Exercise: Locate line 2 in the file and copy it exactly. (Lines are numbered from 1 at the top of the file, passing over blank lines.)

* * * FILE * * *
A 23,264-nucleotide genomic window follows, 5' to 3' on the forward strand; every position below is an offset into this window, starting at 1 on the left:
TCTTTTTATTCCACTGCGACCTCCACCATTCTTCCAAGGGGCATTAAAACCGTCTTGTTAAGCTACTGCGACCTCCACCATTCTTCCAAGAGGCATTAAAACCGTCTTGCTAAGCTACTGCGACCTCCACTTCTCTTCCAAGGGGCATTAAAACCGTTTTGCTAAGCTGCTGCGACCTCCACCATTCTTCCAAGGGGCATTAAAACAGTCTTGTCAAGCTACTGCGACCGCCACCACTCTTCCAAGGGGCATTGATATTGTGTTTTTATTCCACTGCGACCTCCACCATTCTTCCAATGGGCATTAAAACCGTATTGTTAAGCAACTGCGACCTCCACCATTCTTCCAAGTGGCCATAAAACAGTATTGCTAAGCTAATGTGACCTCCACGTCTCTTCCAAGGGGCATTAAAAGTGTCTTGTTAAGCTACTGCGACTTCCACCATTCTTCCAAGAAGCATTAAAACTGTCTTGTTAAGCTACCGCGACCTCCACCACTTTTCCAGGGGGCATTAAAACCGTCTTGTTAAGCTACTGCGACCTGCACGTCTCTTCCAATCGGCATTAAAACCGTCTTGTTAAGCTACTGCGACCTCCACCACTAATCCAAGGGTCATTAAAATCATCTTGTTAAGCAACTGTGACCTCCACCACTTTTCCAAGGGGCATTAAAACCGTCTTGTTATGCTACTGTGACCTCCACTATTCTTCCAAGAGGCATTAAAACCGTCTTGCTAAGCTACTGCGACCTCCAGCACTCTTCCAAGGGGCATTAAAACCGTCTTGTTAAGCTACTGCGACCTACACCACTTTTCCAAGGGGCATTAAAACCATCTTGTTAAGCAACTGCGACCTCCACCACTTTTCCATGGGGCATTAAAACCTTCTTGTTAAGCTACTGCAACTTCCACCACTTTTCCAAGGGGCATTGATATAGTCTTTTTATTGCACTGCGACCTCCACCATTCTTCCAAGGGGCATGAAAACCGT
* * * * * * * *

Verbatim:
TCTTTTTATTCCACTGCGACCTCCACCATTCTTCCAAGGGGCATTAAAACCGTCTTGTTAAGCTACTGCGACCTCCACCATTCTTCCAAGAGGCATTAAAACCGTCTTGCTAAGCTACTGCGACCTCCACTTCTCTTCCAAGGGGCATTAAAACCGTTTTGCTAAGCTGCTGCGACCTCCACCATTCTTCCAAGGGGCATTAAAACAGTCTTGTCAAGCTACTGCGACCGCCACCACTCTTCCAAGGGGCATTGATATTGTGTTTTTATTCCACTGCGACCTCCACCATTCTTCCAATGGGCATTAAAACCGTATTGTTAAGCAACTGCGACCTCCACCATTCTTCCAAGTGGCCATAAAACAGTATTGCTAAGCTAATGTGACCTCCACGTCTCTTCCAAGGGGCATTAAAAGTGTCTTGTTAAGCTACTGCGACTTCCACCATTCTTCCAAGAAGCATTAAAACTGTCTTGTTAAGCTACCGCGACCTCCACCACTTTTCCAGGGGGCATTAAAACCGTCTTGTTAAGCTACTGCGACCTGCACGTCTCTTCCAATCGGCATTAAAACCGTCTTGTTAAGCTACTGCGACCTCCACCACTAATCCAAGGGTCATTAAAATCATCTTGTTAAGCAACTGTGACCTCCACCACTTTTCCAAGGGGCATTAAAACCGTCTTGTTATGCTACTGTGACCTCCACTATTCTTCCAAGAGGCATTAAAACCGTCTTGCTAAGCTACTGCGACCTCCAGCACTCTTCCAAGGGGCATTAAAACCGTCTTGTTAAGCTACTGCGACCTACACCACTTTTCCAAGGGGCATTAAAACCATCTTGTTAAGCAACTGCGACCTCCACCACTTTTCCATGGGGCATTAAAACCTTCTTGTTAAGCTACTGCAACTTCCACCACTTTTCCAAGGGGCATTGATATAGTCTTTTTATTGCACTGCGACCTCCACCATTCTTCCAAGGGGCATGAAAACCGT